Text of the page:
Is Design IBM's Future Edge?
- December 10, 2013
- 2 Comments
So today I went for a visit to the IBM Design Studio in Austin. Phil Gilbert and the Design Team (Adam Cutler, Fahad Osmani, Emily Jester) invited some IBM and Lombardi alumni to come to the Design Studio and see what they’re up to in North Austin. Having been to the eighth floor when Lombardi’s team moved in there, I have to say it has been completely transformed in the make-over. I’ve been curious to see it ever since Ginni Rometty came down for the grand-opening of the new Design Studio here.
To sum up my first reaction: Wow. This is not the IBM cube farm I expect to see when I go into an IBM facility:
And better yet, the homage to Charles Eames:
But what about the more “realistic” work spaces? My pictures don’t do it justice but I took a few:
And the first things you notice:
- Clean lines
- Open space
- Curved spaces
- Whiteboards everywhere (and yes, post-its)
- Configurable/movable work areas.
- Lots of room to grow
Clearly Phil and IBM have plans to grow their IBM practice a lot. In fact, they’re already renovating the 7th floor in preparation for further IBM Design expansion. The space looks so good, and so functional for creative work, that I had to ask Phil will this affect IBM’s vision for how to do office space in general? This is the right way to do office space (as many startups could also tell you). Apparently IBM is already looking at designing space for engineers- how do you use some of the same design language but make it maximally functional for engineers rather than designers?
It would take years for IBM to roll this kind of office space out across the company. But the investment, in my view, would be well worth it. I saw IBM’ers excited and motivated about what they’re doing, and happy to come into work- much improved from the atmosphere I saw when I came in for visits in 2011, when the cubicles were largely empty, but still made you feel claustrophobic.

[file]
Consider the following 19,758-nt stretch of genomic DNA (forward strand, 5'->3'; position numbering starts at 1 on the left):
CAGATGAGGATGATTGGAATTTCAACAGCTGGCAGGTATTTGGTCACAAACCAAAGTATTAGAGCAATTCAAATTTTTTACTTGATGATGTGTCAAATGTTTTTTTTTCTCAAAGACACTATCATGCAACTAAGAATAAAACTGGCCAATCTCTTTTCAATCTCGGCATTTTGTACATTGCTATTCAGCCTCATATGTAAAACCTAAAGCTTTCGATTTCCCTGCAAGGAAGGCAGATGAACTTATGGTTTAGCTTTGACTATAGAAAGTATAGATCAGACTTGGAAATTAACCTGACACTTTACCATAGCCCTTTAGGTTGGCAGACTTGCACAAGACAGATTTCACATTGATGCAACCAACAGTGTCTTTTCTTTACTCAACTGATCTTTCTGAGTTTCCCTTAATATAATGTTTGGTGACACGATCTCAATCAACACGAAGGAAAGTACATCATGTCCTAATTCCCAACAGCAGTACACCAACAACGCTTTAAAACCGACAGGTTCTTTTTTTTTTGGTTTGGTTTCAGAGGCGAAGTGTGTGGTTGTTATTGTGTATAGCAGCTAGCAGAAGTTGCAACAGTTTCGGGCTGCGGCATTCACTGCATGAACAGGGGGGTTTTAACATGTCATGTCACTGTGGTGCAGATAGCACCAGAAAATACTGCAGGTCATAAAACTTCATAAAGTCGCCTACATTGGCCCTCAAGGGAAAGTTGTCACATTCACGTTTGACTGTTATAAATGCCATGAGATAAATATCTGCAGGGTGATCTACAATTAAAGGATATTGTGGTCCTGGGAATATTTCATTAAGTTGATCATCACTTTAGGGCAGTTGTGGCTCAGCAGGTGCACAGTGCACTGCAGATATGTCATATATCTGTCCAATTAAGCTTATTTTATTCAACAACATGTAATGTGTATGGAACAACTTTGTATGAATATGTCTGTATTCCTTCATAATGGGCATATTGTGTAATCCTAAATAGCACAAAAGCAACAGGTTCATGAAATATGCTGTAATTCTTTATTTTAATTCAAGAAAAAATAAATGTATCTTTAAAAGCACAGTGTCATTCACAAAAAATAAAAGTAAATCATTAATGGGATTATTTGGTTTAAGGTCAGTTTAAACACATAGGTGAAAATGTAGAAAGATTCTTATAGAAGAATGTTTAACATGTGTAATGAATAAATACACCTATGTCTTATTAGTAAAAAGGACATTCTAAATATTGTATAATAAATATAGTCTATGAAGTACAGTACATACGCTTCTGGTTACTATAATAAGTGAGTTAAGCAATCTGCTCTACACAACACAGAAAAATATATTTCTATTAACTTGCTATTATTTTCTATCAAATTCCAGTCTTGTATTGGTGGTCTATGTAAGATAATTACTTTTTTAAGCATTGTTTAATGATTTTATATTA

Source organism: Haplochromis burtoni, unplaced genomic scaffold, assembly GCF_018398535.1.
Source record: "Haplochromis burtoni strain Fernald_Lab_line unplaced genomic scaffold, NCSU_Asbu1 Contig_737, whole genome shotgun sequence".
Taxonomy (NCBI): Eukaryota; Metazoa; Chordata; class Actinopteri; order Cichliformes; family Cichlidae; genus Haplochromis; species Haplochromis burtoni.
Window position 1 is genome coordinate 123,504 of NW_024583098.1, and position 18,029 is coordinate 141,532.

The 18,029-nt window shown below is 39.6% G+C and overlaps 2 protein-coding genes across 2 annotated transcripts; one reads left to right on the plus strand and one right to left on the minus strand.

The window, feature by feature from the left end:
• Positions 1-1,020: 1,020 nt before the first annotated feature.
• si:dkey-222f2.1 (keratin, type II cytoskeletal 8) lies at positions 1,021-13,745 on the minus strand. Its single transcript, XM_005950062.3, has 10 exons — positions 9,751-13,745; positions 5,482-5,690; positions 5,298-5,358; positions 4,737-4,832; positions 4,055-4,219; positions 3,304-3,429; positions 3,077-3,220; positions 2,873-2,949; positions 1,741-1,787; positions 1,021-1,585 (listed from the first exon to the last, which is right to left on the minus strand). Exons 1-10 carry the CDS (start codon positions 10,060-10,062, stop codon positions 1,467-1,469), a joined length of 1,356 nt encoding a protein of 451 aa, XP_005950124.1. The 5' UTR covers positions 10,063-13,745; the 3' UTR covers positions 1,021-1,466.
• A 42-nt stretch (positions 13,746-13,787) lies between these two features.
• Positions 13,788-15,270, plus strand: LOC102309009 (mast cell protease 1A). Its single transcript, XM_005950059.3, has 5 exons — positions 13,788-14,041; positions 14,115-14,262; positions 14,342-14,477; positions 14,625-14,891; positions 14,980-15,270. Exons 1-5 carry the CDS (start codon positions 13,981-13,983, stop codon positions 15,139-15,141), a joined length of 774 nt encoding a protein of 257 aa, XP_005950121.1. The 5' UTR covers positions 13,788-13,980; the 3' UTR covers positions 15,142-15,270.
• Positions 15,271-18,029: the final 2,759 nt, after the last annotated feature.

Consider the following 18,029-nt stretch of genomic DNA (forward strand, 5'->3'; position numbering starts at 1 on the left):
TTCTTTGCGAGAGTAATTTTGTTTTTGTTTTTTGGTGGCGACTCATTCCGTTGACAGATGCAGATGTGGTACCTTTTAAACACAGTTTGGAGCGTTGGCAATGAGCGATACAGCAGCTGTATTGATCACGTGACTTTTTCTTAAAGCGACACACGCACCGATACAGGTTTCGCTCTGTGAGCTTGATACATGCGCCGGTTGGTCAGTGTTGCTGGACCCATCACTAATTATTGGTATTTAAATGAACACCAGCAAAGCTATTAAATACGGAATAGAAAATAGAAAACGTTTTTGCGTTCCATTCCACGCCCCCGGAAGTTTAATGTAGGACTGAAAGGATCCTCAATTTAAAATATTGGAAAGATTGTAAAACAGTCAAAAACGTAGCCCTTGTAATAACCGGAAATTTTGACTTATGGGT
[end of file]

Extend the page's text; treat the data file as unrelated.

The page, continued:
But space is the icing on the cake. What about the cake? We talked a lot about the organizational learning about Design Thinking, about the cultural change and shift that is happening at IBM, and about the support it gets from execs all the way up to Ginni Rometty’s office. If there’s one thing Phil knows how to do it is to prioritize culture and philosophy over short-term outcomes. He knows how to evangelize and get alignment beyond Austin. This isn’t about the mechanics of design – the designers they are hiring are on top of that – this is about the cultural change to support design influencing all aspects of product creation. That’s the prize Phil is after for IBM.
In this gathering of Lombardi Alumni, primarily – all of us working for different companies now – there was no doubt that this was “the right thing for IBM to do.” Very little dissent. We all agree that design is what can win the the argument for IBM software with its customers. With all the assets at IBM’s disposal, having great designs would really make them difficult to compete with.
In a timely piece from not long ago, Neil Ward-Dutton poses the question, is design IBM’s Secret Weapon in the coming Social, Mobile, Analytics and Cloud “SMACdown”? After visiting Phil’s team in Austin, I’d have to say, yes. There are some good arguments in favor:
The first part of why this is so important to IBM: one of the very legitimate ways that its competitors have in recent years been able to score points against IBM is to highlight how complicated its technologies are to navigate, implement and use. As Gilbert himself says: “too many users are working for our products; we want to turn this around.” From what I’ve seen of IBM Design’s work, it’s already started to have a pretty radical impact on the intuitiveness of some of IBM’s products look and feel.
And as Neil points out – the investments in social, mobile, analytics, and cloud that most large enterprises are making – are going to make the touch points and investments dramatically more complicated due to dramatic increases in the number of touch points (and in how public some of those touch points can easily become). Which is where the opportunity is:
This is where I think the power of IBM Design has the potential, possibly, to strengthen IBM’s strategic position. Note that IBM Design’s mission is to “design an IBM that works together, works the same, and ‘works for me’”.
Phil and Lombardi gave IBM a great start on this in the BPM realm. Now it is time to tackle additional software domains with just as much attention to design – not just how it looks, but how it works. And “how it works for me.” Great mission. Lots of work to do.